Flask does not impose a strict directory structure, in fact, Flask does not impose anything at all – your whole project can be just a single .py file! This was slightly worrying me when I was just starting out with Flask. What goes where? Will I shoot myself in the leg if I do XYZ? These and many more questions were occupying my mind. Continue reading “Directory structure for a Flask project”
Here’s a nice and easy snippet to remove PNG alpha channel in batch
$ for f in *.png; do convert $f -background white -alpha remove "_$f"; done
Today I was presented with an interesting task – copy a large ISO file onto a USB stick that is formatted with FAT file system, meaning that only <4GB files can be copied onto it. I immediately thought of
tar (can archive files without actually compressing them) and
split, but how do I reassemble it on Windows?
Turns out it’s easy! Continue reading “How to split tar file and then reassemble it on Windows”
Last week me and my friend decided to play StarCraft, I didn’t had it installed so I went on Blizzard’s website to get it, but unfortunately OSX support is only up to 10.6.X (I run 10.11.X) so that was out of the question. I still bought it though, because I’ve heard of Wine – a way to run some of the Windows games on Mac. Continue reading “How to install StarCraft on OSX”
iptables is a firewall installed by default in Debian. This is the template I usually use:
*filter # Allow all loopback (lo0) traffic and drop all traffic to 127/8 that doesn't use lo0 -A INPUT -i lo -j ACCEPT -A INPUT -d 127.0.0.0/8 -j REJECT # Accept all established inbound connections -A INPUT -m state --state ESTABLISHED,RELATED -j ACCEPT # Allow all outbound traffic - you can modify this to only allow certain traffic -A OUTPUT -j ACCEPT # Allow HTTP and HTTPS connections from anywhere (the normal ports for websites and SSL). -A INPUT -p tcp --dport 80 -j ACCEPT -A INPUT -p tcp --dport 443 -j ACCEPT # Allow SSH connections # The -dport number should be the same port number you set in sshd_config -A INPUT -p tcp -m state --state NEW --dport 22 -j ACCEPT # Allow ping -A INPUT -p icmp -j ACCEPT # Allow VPN # -A INPUT -p udp -m state --state NEW -m udp --dport 1194 -j ACCEPT # -A FORWARD -s 192.168.88.0/24 -j ACCEPT # -A FORWARD -m state --state RELATED,ESTABLISHED -j ACCEPT # Allow DNS requests # -A INPUT -p udp --dport 53 -j ACCEPT # -A INPUT -p tcp --dport 53 -j ACCEPT # Allow SMTP # -A INPUT -p tcp --dport 25 -j ACCEPT # Log iptables denied calls # -A INPUT -m limit --limit 5/min -j LOG --log-prefix "iptables denied: " --log-level 7 # Drop all other inbound - default deny unless explicitly allowed policy -A INPUT -j DROP -A FORWARD -j DROP COMMIT *nat # VPN related # -A POSTROUTING -s 192.168.88.0/24 -o eth0 -j MASQUERADE # in openvz/vservers you may need the following instead # -A POSTROUTING -s 192.168.88.0/24 -j SNAT --to-source 126.96.36.199 COMMIT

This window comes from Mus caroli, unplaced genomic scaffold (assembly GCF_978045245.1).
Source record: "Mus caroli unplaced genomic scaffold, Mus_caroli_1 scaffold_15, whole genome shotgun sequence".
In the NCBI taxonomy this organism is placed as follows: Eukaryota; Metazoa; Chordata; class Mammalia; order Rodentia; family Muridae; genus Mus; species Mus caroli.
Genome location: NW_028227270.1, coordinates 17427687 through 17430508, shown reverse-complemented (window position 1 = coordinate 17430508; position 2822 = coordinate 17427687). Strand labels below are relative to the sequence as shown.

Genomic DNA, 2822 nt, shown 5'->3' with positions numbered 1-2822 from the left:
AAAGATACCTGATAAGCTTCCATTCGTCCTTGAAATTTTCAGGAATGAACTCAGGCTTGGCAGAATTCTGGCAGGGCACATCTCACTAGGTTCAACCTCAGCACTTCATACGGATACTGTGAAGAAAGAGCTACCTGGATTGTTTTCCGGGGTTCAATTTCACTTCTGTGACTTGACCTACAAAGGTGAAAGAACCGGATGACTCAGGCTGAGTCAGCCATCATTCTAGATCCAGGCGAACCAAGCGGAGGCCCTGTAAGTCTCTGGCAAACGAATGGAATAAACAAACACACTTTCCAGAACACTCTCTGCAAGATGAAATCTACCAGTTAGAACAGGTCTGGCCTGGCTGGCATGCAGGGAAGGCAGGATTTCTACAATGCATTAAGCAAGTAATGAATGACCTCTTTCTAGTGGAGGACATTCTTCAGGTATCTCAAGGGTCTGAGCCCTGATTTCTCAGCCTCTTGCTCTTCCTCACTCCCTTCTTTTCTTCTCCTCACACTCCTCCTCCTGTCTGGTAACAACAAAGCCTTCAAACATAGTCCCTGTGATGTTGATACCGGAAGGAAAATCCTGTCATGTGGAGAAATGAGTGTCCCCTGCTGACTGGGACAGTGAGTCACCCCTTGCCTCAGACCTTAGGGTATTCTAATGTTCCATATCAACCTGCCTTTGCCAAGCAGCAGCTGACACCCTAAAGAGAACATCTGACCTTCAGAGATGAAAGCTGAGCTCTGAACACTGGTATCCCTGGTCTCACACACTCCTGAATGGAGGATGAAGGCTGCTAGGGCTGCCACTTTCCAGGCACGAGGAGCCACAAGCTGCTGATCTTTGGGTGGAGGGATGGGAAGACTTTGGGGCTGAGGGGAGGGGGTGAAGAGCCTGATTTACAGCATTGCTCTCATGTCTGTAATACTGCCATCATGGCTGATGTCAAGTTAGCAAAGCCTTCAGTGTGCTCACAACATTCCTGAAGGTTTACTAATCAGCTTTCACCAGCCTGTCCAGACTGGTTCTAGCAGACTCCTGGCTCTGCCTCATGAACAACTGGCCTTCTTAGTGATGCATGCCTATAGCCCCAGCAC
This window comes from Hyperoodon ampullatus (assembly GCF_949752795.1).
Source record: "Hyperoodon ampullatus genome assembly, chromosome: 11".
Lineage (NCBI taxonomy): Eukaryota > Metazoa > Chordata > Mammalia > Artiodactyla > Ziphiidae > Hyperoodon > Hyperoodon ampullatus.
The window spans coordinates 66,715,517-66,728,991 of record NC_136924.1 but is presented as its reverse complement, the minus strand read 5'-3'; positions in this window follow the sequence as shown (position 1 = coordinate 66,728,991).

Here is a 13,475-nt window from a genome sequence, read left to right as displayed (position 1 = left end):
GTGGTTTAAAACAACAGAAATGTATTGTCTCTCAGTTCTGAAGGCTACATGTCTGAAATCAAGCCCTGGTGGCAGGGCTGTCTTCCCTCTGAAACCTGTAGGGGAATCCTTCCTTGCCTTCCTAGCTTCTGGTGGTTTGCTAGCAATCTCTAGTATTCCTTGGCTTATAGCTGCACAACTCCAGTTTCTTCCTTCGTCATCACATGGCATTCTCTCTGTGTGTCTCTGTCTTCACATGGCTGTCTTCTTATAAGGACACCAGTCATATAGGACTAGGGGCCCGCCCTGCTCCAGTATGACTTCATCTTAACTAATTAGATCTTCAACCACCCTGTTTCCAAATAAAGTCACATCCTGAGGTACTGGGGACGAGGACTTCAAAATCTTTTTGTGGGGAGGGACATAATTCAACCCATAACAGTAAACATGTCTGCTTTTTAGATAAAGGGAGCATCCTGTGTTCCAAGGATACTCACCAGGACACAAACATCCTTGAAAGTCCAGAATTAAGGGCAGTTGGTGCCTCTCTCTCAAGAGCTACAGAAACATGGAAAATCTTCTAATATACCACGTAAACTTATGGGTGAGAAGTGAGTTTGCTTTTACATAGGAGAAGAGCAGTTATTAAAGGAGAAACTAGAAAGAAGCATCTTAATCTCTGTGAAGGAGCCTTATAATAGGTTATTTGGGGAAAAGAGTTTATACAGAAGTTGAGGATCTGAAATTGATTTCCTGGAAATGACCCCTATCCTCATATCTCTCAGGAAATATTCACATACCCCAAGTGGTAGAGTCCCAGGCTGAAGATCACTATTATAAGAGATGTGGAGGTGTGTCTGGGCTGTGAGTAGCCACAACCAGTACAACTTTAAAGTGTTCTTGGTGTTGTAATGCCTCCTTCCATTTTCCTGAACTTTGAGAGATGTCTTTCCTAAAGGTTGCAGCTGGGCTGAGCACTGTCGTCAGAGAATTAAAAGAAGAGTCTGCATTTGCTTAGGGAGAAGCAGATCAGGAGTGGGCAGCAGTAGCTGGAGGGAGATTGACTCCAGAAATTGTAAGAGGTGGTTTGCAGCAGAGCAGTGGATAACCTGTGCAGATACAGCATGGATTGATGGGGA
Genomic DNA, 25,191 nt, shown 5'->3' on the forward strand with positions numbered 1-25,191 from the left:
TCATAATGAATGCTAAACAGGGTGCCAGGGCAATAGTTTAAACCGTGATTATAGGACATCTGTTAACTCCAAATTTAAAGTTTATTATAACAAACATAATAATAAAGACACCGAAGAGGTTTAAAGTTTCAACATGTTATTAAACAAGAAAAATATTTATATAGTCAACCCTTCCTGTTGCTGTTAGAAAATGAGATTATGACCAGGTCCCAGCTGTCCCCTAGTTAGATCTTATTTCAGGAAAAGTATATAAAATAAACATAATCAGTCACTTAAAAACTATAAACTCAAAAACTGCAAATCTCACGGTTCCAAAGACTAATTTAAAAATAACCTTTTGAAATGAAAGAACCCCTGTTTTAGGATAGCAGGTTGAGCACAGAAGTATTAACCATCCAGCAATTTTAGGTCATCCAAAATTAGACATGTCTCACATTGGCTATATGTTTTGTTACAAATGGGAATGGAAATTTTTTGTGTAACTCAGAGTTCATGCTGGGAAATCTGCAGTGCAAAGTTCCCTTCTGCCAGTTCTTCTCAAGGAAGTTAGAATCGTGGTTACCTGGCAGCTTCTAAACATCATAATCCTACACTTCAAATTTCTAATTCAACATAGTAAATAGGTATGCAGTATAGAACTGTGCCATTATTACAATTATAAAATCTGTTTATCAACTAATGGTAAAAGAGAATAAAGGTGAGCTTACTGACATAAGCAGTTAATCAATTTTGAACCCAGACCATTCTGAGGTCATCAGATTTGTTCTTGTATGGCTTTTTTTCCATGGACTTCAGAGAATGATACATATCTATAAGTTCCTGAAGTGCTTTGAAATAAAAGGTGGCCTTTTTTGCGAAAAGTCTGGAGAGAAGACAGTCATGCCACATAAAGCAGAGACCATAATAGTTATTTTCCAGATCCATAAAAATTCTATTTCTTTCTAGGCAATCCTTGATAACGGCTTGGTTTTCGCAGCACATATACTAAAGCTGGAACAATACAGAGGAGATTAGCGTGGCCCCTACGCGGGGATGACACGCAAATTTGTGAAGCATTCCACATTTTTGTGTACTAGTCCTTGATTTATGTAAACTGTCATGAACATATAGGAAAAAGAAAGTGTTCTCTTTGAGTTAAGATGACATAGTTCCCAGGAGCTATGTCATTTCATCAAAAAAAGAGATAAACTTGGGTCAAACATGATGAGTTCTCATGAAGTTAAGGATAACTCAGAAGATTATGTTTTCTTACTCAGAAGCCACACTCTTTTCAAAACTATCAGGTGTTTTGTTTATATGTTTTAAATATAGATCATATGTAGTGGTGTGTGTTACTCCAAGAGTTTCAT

I don’t even think I can count how many times have I got the popup window that says, Do you want the application ‘python’ to accept incoming network connections? I have always clicked Allow only to find out later that it has been added to firewall exceptions and is set to Allow incoming connections, yet I still get this popup. Every. God. Damn. Time. So how do we cure this? Fortunately, very easy!
Now, that popup is there for a reason, but since I use python for development, I trust it. In real life you should always be careful when allowing incoming connections!
Signing python binary
Fortunately, I have an iPhone developer code signing identity, so for me it was as easy as activating virtual environment and running:
codesign -s "iPhone Developer" -f $(which python)
A dialog will appear, click Allow. Done!
Now, those of you who don’t have a code signing identity should head here and scroll down to To use the Certificate Assistant to create a self-signed signing identity section and follow the steps there. Once you have obtained a code signing identity run the aforementioned command .
Let’s Encrypt is a free, automated, and open certificate authority (CA), that provides an easy way to obtain and install free TLS/SSL certificates!
In this tutorial I will show you how to use Let’s Encrypt to obtain a free SSL certificate and use it with NGINX running on Debian 8.5 aka Jessie.
Goal of this tutorial is to have a HTTP server that will serve Let’s Encrypt domain validation files through HTTP and redirect everything else to HTTPS.